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Judges uphold 11-year-old’s reckless homicide adjudication

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The Indiana Court of Appeals affirmed a Morgan County boy’s adjudication for shooting his younger brother while the two were home alone. The 11-year-old claimed that the juvenile court abused its discretion in admitting his statement to the investigating officer at the evidentiary hearing.

In June 2011, N.B. was left home alone with his 6-year-old brother, A.F., and told by their mom if they cleaned their room, they’d have pizza for dinner. A.F. refused to clean their shared room, so N.B. got his stepfather’s .22 caliber rifle from the master bedroom and again told A.F. to clean their room. The boy refused again, so N.B. pulled the trigger, fatally shooting A.F. between the eyes.

N.B. called 911 and told dispatchers and police that A.F. shot himself. The police found some discrepancies in his answers and asked his mother for permission to re-interview N.B. An autopsy revealed it impossible for A.F. to have shot himself.  At the police station, the detective gave the mother and N.B. papers to read setting forth N.B.’s rights. They signed the papers and were later given 20 minutes in private to discuss whether N.B. should speak to the detective.

N.B. later admitted to shooting A.F. This statement was introduced at the evidentiary hearing, at which N.B. faced murder and reckless homicide charges. The judge adjudicated him on the reckless homicide charge and placed the boy in the Children’s Bureau Program.

N.B. argued on appeal that the procedural safeguards for the waiver of a juvenile’s constitutional rights weren’t followed as dictated in Indiana Code 31-32-5-1. He claimed his mother wasn’t an appropriate custodian to the joint waiver because she was the mother of the victim and she faced a criminal charge as a result of the shooting. N.B. also argued that his waiver wasn’t knowing or voluntary because he signed the waiver before being allowed to have meaningful consultation with his mother.

The judges rejected his arguments, finding that his mother faced the neglect of a dependent resulting in death charge regardless of how A.F. was shot. In addition, the Indiana Supreme Court has held that the parent of an alleged juvenile delinquent does not have a conflict of interest by virtue of being a parent of the that juvenile and the victim.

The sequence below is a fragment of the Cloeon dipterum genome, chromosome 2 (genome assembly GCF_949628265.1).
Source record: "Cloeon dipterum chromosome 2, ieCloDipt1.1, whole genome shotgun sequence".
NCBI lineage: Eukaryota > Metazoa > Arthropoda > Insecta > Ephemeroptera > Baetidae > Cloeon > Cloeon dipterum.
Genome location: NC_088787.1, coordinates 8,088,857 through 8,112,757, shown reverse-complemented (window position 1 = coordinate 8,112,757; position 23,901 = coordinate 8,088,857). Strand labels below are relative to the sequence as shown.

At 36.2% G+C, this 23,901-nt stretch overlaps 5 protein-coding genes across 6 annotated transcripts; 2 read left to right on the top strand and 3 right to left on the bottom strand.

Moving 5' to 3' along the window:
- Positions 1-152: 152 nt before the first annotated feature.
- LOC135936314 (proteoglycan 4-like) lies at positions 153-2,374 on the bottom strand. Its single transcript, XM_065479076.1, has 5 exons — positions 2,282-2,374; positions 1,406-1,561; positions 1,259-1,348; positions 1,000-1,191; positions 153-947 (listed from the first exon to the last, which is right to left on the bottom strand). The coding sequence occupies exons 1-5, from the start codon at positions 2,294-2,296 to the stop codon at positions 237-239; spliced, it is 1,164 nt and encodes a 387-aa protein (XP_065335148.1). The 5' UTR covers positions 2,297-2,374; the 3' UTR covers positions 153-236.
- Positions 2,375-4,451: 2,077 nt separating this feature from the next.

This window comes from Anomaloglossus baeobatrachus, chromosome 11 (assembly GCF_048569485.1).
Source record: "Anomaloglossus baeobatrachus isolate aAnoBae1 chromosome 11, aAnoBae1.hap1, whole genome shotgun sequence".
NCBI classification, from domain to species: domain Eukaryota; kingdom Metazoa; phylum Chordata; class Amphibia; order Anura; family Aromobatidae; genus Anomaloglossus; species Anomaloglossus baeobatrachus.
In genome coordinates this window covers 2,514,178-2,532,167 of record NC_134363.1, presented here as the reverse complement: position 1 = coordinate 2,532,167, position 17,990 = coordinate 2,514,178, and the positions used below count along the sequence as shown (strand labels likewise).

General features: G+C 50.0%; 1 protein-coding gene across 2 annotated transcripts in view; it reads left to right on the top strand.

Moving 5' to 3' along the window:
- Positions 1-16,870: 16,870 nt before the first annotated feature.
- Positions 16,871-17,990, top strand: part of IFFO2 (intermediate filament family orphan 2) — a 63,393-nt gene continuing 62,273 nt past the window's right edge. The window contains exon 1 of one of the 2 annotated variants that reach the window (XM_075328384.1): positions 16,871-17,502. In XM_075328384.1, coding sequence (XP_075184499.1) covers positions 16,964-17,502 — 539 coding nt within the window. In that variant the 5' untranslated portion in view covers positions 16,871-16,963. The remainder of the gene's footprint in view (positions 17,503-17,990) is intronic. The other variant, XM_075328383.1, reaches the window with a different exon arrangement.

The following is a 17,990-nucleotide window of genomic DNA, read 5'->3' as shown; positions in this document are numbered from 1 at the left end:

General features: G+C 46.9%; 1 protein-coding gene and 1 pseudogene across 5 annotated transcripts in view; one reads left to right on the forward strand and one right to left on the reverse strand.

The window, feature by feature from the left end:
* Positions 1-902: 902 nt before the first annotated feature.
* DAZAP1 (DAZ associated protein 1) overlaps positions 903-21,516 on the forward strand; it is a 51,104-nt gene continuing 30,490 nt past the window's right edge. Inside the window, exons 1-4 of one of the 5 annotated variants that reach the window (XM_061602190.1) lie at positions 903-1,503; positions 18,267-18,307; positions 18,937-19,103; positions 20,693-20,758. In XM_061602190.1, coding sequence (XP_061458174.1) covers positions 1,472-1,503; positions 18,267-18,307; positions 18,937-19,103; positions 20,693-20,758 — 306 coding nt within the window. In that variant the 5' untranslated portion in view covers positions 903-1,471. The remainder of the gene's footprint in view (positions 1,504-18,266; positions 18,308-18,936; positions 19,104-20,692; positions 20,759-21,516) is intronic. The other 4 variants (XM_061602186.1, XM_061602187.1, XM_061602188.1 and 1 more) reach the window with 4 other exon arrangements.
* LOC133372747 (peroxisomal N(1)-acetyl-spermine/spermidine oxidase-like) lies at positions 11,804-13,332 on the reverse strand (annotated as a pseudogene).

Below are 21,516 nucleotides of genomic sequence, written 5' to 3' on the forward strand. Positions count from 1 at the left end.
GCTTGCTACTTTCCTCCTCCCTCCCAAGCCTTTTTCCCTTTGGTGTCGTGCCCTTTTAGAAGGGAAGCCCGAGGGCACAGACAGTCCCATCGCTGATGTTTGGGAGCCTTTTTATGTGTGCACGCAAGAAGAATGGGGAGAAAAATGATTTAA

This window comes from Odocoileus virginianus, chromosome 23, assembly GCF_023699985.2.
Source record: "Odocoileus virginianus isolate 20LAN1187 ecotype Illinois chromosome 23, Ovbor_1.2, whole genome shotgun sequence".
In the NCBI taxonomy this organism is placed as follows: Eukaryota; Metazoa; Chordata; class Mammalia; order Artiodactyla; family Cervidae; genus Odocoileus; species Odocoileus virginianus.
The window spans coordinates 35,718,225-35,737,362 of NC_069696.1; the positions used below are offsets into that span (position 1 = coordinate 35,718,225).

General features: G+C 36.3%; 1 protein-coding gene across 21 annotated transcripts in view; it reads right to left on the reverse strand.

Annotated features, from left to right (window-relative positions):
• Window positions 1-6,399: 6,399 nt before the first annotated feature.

“The totality of the circumstances surrounding the interrogation of N.B. supports the juvenile court’s conclusion that he knowingly, intelligently, and voluntarily waived his rights,” Judge Cale Bradford wrote, agreeing with the trial court that while the signing of the waiver should happen after the juvenile and parent have a chance for meaningful consultation, under the facts of this case, N.B. impliedly waived his rights after engaging in consultation with his mother.


 

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  1. Your article is a good intro the recent amendments to Fed.R.Civ.P. For a much longer - though not necessarily better -- summary, counsel might want to read THE CHIEF UMPIRE IS CHANGING THE STRIKE ZONE, which I co-authored and which was just published in the January issue of THE VERDICT (the monthly publication of the Indiana Trial Lawyers Association).

  2. Thank you, John Smith, for pointing out a needed correction. The article has been revised.

  3. The "National institute for Justice" is an agency for the Dept of Justice. That is not the law firm you are talking about in this article. The "institute for justice" is a public interest law firm. http://ij.org/ thanks for interesting article however

  4. I would like to try to find a lawyer as soon possible I've had my money stolen off of my bank card driver pressed charges and I try to get the information they need it and a Social Security board is just give me a hold up a run around for no reason and now it think it might be too late cuz its been over a year I believe and I can't get the right information they need because they keep giving me the runaroundwhat should I do about that

  5. It is wonderful that Indiana DOC is making some truly admirable and positive changes. People with serious mental illness, intellectual disability or developmental disability will benefit from these changes. It will be much better if people can get some help and resources that promote their health and growth than if they suffer alone. If people experience positive growth or healing of their health issues, they may be less likely to do the things that caused them to come to prison in the first place. This will be of benefit for everyone. I am also so happy that Indiana DOC added correctional personnel and mental health staffing. These are tough issues to work with. There should be adequate staffing in prisons so correctional officers and other staff are able to do the kind of work they really want to do-helping people grow and change-rather than just trying to manage chaos. Correctional officers and other staff deserve this. It would be great to see increased mental health services and services for people with intellectual or developmental disabilities in the community so that fewer people will have to receive help and support in prisons. Community services would like be less expensive, inherently less demeaning and just a whole lot better for everyone.

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